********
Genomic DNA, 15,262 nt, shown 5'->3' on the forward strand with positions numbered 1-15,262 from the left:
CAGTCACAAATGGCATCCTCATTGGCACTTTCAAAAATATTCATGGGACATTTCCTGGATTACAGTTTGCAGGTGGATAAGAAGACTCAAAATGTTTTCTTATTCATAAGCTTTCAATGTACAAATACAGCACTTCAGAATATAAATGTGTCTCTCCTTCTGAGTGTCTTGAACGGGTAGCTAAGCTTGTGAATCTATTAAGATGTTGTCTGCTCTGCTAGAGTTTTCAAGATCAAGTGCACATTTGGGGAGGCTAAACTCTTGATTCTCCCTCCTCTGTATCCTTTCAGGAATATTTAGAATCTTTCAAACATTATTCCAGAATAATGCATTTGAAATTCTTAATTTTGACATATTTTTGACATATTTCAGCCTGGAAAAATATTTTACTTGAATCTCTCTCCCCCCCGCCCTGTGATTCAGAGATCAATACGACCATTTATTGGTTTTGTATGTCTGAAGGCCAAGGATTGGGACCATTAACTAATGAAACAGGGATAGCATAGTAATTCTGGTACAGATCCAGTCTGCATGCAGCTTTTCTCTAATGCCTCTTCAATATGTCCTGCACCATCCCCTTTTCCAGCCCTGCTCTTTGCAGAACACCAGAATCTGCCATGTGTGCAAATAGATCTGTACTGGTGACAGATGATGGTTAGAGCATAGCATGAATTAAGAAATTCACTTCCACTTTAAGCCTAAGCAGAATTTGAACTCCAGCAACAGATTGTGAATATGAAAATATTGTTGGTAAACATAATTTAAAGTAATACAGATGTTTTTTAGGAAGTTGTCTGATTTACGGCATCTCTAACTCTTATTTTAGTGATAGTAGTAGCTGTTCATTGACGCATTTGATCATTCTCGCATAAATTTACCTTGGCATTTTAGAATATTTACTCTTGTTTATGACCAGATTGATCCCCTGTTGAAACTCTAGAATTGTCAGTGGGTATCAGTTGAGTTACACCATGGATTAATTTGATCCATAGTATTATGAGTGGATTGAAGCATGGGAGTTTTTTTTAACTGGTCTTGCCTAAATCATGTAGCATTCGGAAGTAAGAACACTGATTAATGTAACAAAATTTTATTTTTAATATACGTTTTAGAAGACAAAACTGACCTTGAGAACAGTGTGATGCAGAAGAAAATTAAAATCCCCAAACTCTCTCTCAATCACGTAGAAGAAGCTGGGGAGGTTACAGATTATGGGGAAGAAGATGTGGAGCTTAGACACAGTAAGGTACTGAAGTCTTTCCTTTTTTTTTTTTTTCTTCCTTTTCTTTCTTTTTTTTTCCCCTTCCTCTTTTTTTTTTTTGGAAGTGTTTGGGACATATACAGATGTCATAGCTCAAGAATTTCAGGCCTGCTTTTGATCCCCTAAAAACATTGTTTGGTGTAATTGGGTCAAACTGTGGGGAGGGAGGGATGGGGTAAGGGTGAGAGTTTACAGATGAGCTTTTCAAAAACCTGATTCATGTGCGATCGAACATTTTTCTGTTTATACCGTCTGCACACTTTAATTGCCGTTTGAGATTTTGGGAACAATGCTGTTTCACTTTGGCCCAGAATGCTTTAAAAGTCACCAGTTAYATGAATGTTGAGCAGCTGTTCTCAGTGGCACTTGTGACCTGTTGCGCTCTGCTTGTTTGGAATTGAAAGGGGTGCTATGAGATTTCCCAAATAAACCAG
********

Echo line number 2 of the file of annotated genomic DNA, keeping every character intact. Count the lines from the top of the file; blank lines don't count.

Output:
CAGTCACAAATGGCATCCTCATTGGCACTTTCAAAAATATTCATGGGACATTTCCTGGATTACAGTTTGCAGGTGGATAAGAAGACTCAAAATGTTTTCTTATTCATAAGCTTTCAATGTACAAATACAGCACTTCAGAATATAAATGTGTCTCTCCTTCTGAGTGTCTTGAACGGGTAGCTAAGCTTGTGAATCTATTAAGATGTTGTCTGCTCTGCTAGAGTTTTCAAGATCAAGTGCACATTTGGGGAGGCTAAACTCTTGATTCTCCCTCCTCTGTATCCTTTCAGGAATATTTAGAATCTTTCAAACATTATTCCAGAATAATGCATTTGAAATTCTTAATTTTGACATATTTTTGACATATTTCAGCCTGGAAAAATATTTTACTTGAATCTCTCTCCCCCCCGCCCTGTGATTCAGAGATCAATACGACCATTTATTGGTTTTGTATGTCTGAAGGCCAAGGATTGGGACCATTAACTAATGAAACAGGGATAGCATAGTAATTCTGGTACAGATCCAGTCTGCATGCAGCTTTTCTCTAATGCCTCTTCAATATGTCCTGCACCATCCCCTTTTCCAGCCCTGCTCTTTGCAGAACACCAGAATCTGCCATGTGTGCAAATAGATCTGTACTGGTGACAGATGATGGTTAGAGCATAGCATGAATTAAGAAATTCACTTCCACTTTAAGCCTAAGCAGAATTTGAACTCCAGCAACAGATTGTGAATATGAAAATATTGTTGGTAAACATAATTTAAAGTAATACAGATGTTTTTTAGGAAGTTGTCTGATTTACGGCATCTCTAACTCTTATTTTAGTGATAGTAGTAGCTGTTCATTGACGCATTTGATCATTCTCGCATAAATTTACCTTGGCATTTTAGAATATTTACTCTTGTTTATGACCAGATTGATCCCCTGTTGAAACTCTAGAATTGTCAGTGGGTATCAGTTGAGTTACACCATGGATTAATTTGATCCATAGTATTATGAGTGGATTGAAGCATGGGAGTTTTTTTTAACTGGTCTTGCCTAAATCATGTAGCATTCGGAAGTAAGAACACTGATTAATGTAACAAAATTTTATTTTTAATATACGTTTTAGAAGACAAAACTGACCTTGAGAACAGTGTGATGCAGAAGAAAATTAAAATCCCCAAACTCTCTCTCAATCACGTAGAAGAAGCTGGGGAGGTTACAGATTATGGGGAAGAAGATGTGGAGCTTAGACACAGTAAGGTACTGAAGTCTTTCCTTTTTTTTTTTTTTCTTCCTTTTCTTTCTTTTTTTTTCCCCTTCCTCTTTTTTTTTTTTGGAAGTGTTTGGGACATATACAGATGTCATAGCTCAAGAATTTCAGGCCTGCTTTTGATCCCCTAAAAACATTGTTTGGTGTAATTGGGTCAAACTGTGGGGAGGGAGGGATGGGGTAAGGGTGAGAGTTTACAGATGAGCTTTTCAAAAACCTGATTCATGTGCGATCGAACATTTTTCTGTTTATACCGTCTGCACACTTTAATTGCCGTTTGAGATTTTGGGAACAATGCTGTTTCACTTTGGCCCAGAATGCTTTAAAAGTCACCAGTTAYATGAATGTTGAGCAGCTGTTCTCAGTGGCACTTGTGACCTGTTGCGCTCTGCTTGTTTGGAATTGAAAGGGGTGCTATGAGATTTCCCAAATAAACCAG